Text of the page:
You don’t want to risk the line getting tangled up through your draw cycle, and you certainly don’t want to risk the arrow pinging back towards the shooter.

Note that different arrows come with different safety systems – depending on the brand. Look for the bowfishing arrow that has the best safety line tech for you and your shooting needs.

Cost

The price of bowfishing arrows will depend on what it’s actually made from, with fiberglass being the cheapest, through to carbon-fiber arrows.

You’ll also notice an increase in price when it comes to the quality and construction of the arrow head itself.

Always buy the best you can afford – but if you suit the arrow to the type of fishing you’ll be doing, you won’t ever need to overspend.

hunter with bowfishing bow

FAQs

What is special about a bowfishing arrow?

Bowfishing arrows are more durable than regular archery arrows. As they’re designed to land fish – often particularly heavy catches, they need to have a super-strong shaft that isn’t going to break.

You’ll notice they don’t have feathers or flights near the nock. They’re not needed in bowfishing as they can misdirect the flight when hitting the water.

Bowfishing arrows are designed to be attached to fishing line, as this is how you retrieve your strike.

Finally, a bowfishing arrow will have a barbed head, specially crafted to pierce the skin of the fish, and impale it on the arrow so you can reel it in.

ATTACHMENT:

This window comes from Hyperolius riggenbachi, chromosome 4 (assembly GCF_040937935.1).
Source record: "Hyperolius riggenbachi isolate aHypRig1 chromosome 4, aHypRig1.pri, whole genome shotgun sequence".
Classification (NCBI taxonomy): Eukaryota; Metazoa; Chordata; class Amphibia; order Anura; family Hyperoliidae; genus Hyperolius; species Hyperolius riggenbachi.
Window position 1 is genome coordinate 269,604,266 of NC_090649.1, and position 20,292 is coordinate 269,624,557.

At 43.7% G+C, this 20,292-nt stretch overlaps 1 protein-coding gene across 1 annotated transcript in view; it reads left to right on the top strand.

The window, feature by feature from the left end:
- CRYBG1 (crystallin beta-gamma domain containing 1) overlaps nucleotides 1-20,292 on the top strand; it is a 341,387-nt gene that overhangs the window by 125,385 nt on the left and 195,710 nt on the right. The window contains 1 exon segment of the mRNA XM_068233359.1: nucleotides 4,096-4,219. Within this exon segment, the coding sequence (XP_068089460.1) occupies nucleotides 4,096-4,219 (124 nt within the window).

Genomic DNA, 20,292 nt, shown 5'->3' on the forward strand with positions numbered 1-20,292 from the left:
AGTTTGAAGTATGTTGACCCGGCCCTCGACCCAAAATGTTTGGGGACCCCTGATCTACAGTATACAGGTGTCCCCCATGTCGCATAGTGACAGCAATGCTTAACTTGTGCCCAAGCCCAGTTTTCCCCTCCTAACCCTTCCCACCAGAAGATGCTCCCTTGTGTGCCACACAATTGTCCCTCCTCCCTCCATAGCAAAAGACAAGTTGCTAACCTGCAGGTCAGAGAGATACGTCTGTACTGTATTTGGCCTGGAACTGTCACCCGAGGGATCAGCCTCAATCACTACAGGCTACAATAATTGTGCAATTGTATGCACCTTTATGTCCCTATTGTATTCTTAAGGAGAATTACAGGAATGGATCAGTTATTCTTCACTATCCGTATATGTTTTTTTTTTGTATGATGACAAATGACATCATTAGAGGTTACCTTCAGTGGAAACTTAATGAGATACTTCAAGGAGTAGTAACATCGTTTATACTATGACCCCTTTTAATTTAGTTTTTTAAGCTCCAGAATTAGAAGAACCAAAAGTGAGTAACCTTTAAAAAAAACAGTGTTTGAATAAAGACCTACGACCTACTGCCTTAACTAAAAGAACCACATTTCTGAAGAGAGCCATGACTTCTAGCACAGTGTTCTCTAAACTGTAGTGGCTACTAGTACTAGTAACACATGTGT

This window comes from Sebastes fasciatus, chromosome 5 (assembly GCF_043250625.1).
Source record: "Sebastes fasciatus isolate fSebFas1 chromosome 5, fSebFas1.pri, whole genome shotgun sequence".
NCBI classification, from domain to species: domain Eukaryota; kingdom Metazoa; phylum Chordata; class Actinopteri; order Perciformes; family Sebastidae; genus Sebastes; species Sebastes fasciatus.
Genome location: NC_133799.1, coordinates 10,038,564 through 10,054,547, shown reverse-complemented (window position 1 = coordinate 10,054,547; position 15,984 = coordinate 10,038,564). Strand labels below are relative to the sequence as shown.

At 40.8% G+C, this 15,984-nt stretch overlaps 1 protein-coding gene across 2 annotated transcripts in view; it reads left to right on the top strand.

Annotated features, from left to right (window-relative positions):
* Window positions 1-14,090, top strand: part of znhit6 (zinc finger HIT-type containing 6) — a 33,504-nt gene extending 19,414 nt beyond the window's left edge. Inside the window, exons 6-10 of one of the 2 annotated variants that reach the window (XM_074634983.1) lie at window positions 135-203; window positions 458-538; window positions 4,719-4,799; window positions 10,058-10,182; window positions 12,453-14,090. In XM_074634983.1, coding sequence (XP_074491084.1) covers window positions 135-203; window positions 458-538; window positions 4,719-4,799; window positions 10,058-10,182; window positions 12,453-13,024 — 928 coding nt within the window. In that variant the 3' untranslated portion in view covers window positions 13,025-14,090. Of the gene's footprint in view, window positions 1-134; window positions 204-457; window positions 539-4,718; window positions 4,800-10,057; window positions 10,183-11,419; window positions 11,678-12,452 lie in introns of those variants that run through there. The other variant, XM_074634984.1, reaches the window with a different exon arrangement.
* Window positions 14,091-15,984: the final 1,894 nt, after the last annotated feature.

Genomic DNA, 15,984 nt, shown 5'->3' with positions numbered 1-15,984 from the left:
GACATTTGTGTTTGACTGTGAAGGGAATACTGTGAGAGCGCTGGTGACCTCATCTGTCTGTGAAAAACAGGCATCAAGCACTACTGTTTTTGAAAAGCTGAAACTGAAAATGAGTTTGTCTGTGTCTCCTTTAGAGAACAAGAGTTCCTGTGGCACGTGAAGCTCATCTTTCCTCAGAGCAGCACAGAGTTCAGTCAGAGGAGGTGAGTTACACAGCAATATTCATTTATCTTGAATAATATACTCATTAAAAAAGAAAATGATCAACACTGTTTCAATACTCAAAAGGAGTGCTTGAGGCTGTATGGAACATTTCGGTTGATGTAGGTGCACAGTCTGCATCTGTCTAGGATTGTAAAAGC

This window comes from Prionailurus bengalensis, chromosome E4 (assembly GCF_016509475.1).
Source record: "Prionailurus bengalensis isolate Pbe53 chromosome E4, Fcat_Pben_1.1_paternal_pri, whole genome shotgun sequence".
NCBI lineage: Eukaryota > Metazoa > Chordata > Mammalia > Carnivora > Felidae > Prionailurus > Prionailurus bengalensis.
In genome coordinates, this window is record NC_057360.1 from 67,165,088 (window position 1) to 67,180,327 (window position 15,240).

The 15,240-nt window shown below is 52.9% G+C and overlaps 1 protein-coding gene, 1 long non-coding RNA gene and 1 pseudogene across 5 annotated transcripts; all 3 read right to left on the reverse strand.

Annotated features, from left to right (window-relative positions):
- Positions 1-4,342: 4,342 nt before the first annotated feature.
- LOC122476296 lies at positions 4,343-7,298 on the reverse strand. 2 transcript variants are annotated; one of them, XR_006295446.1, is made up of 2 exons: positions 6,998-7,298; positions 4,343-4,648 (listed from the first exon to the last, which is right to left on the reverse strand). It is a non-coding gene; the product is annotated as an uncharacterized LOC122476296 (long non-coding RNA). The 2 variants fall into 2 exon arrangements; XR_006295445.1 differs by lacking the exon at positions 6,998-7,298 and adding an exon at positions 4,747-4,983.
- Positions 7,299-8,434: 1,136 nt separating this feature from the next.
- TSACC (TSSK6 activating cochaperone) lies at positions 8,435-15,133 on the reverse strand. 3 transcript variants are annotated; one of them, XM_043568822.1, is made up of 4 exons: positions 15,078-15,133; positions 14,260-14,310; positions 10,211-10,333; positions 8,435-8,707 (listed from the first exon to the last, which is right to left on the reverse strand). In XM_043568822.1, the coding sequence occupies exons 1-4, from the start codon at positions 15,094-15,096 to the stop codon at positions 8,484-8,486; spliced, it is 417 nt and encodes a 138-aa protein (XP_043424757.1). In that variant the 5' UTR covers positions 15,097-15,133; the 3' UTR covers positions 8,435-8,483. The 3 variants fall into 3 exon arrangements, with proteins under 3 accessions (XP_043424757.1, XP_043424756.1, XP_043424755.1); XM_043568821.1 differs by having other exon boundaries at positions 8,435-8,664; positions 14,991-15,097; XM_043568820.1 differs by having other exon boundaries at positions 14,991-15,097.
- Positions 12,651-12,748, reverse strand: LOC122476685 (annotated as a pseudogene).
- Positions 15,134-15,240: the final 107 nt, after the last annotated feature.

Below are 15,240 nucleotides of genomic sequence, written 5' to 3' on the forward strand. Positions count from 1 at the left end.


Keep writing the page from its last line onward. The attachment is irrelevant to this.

Can I use a regular arrow for bowfishing?

No. Regular archery arrows are too light for bowfishing purposes. Even if you fixed one with a barbed point, the chances of it breaking when you’re reeling in a monster is high.

Aside from that, they just won’t have the power that a reinforced, stronger bowfishing arrow can offer, and the feathers or flights will disrupt the arrow trajectory when striking the water, ensuring an almost certain miss.

What is the best bowfishing arrow?

It depends on what you want to fish and how much you can afford. All the arrows in this review are quality flights, but choosing one that stands above is subjective.

Having said that, I’d probably choose one of the AMS arrows, with the Ankor QT the likely candidate.

How long are bowfishing arrows?

The length of the arrow isn’t that important when shooting for fish – it’s the weight that you should be more concerned with.

Bowfishing arrows tend to be anywhere from 20 to 32 inches in length.

Can an arrow be too long?

For hunting and target shooting, yes. While there’s no rigid law against using super-long flights, the fact is that it will affect its movement in the air and you’ll likely have a much less accurate shot.

However, this doesn’t apply at all to bowfishing, as you’re only shooting relatively short distances and a long arrow flight isn’t required.

How do you set up a bowfishing arrow?